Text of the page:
European top court issues preliminary opinion on US soldier seeking asylum in Germany

European top court issues preliminary opinion on US soldier seeking asylum in Germany

[JURIST] The European Court of Justice (ECJ) [official website] issued a preliminary judgment [text] on Thursday that found a US soldier could possible seek asylum in Germany if he can show a proper reason for his desertion. André Shepherd deserted in Germany in 2007 and sought asylum there the following year. He allegedly deserted because he believed the Iraq War was illegal. The ECJ declared Shepherd could possibly seek asylum in Germany, but he must be able to show that he would have been involved in war crimes or that war crimes would have been committed and that desertion was his only alternative. The court left the question of whether “the situation in question makes it credible that the alleged war crimes would be committed” to the German court. The ECJ also left the question of whether the repercussions Shepherd could face upon return to the US “amount to acts of persecution for the purpose” of the provisions of the Council Directive 2004/83/EC of April 29 2004 [European Database of Asylum Law] for the German court to determine. The judgment is in response to a request, issued by the German court, to clarify the “[m]inimum standards for the definition and content of refugee status,” after Shepherd took legal action when the Federal Republic of Germany denied Shepherd refugee status in 2011. The final judgment from the court is expected sometime later this year.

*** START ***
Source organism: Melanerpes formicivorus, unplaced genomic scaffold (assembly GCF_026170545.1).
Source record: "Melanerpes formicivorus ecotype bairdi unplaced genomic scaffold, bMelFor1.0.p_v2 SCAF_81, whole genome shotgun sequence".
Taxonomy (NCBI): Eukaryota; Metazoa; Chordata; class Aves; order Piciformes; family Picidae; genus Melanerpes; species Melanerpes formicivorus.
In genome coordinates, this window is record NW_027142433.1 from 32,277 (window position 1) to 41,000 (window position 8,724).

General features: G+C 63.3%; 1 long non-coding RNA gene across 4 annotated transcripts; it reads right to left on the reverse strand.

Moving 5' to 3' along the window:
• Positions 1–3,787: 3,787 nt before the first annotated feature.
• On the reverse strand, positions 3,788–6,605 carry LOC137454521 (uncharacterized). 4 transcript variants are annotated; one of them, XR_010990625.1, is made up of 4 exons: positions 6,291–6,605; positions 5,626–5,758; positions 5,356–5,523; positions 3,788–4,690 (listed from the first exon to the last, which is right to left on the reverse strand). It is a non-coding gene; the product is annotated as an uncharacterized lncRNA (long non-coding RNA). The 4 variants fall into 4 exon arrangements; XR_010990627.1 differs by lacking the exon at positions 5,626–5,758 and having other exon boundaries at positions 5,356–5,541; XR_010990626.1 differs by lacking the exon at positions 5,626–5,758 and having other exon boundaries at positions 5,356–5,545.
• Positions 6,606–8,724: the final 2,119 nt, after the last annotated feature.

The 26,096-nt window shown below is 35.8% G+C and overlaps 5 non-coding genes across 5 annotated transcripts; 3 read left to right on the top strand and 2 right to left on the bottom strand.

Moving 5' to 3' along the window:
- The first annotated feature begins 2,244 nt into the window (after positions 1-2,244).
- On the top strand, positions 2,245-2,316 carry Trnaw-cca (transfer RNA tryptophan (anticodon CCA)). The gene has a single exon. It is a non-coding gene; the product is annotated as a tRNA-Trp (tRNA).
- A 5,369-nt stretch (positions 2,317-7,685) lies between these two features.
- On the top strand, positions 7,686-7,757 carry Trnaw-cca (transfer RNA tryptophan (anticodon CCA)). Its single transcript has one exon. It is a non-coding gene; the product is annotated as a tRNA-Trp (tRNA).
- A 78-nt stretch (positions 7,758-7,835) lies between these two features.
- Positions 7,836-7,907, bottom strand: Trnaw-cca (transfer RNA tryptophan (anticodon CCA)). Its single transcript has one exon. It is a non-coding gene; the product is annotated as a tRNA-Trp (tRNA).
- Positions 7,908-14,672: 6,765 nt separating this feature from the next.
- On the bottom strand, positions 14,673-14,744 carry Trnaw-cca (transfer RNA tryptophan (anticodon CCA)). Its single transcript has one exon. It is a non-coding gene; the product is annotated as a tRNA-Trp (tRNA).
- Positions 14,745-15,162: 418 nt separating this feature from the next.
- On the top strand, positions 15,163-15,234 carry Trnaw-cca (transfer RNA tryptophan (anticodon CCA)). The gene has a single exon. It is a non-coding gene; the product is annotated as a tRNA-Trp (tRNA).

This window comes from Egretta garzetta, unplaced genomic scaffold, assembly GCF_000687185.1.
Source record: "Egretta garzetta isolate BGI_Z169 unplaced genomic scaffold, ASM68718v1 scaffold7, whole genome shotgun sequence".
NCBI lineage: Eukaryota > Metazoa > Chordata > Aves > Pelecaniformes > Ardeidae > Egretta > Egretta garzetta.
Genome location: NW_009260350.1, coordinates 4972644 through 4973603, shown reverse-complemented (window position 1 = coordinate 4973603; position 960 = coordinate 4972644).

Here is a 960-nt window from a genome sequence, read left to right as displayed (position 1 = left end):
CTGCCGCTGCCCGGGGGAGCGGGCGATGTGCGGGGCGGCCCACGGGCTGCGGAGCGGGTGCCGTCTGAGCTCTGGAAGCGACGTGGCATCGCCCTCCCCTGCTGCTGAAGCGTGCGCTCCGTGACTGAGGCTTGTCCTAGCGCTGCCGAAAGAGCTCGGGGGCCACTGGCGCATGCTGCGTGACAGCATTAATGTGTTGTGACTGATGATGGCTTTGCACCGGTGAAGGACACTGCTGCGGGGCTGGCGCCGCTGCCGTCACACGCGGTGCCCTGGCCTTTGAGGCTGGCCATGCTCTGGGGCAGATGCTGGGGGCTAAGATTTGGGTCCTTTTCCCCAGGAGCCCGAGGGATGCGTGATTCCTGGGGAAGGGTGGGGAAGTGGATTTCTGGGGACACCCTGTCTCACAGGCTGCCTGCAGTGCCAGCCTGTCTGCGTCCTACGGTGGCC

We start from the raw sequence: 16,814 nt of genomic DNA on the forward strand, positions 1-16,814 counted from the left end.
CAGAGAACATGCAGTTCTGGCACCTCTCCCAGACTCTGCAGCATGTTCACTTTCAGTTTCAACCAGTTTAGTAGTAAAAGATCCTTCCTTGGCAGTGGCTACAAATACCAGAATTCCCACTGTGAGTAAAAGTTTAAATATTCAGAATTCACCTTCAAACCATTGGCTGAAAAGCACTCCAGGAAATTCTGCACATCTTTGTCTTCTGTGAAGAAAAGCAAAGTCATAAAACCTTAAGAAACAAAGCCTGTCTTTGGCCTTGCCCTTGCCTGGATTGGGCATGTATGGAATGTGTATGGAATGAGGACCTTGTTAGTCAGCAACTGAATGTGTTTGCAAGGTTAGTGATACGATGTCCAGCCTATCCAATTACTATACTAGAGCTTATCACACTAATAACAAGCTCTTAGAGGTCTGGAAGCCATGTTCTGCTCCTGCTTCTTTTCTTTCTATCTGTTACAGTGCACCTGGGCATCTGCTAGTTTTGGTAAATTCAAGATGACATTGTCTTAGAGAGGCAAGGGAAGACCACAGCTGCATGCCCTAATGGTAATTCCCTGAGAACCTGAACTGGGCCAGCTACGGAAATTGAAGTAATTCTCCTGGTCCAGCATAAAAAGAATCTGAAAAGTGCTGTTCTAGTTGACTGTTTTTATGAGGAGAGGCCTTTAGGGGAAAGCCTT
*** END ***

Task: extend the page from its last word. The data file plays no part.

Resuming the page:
Several other US soldiers have deserted and sought asylum during the Iraq war. In 2005 Spc. Cliff Cornell [advocacy profile] deserted and sought asylum in Canada. His request was denied in 2009 [JURIST report]. Later that year he pleaded guilty to desertion and was sentenced to one year in prison at a court-martial proceeding and was also given a bad conduct discharge. Also in 2005 US Army Pvt. Brandon Hughey [advocacy website], who fled to Canada after refusing a deployment order to Iraq and deserting his unit at Fort Hood, formally asked [JURIST report] the Canadian Immigration and Refugee Board [official website] for asylum. Hughey’s application was denied, and he is currently waiting to find out whether he will be allowed to remain in Canada.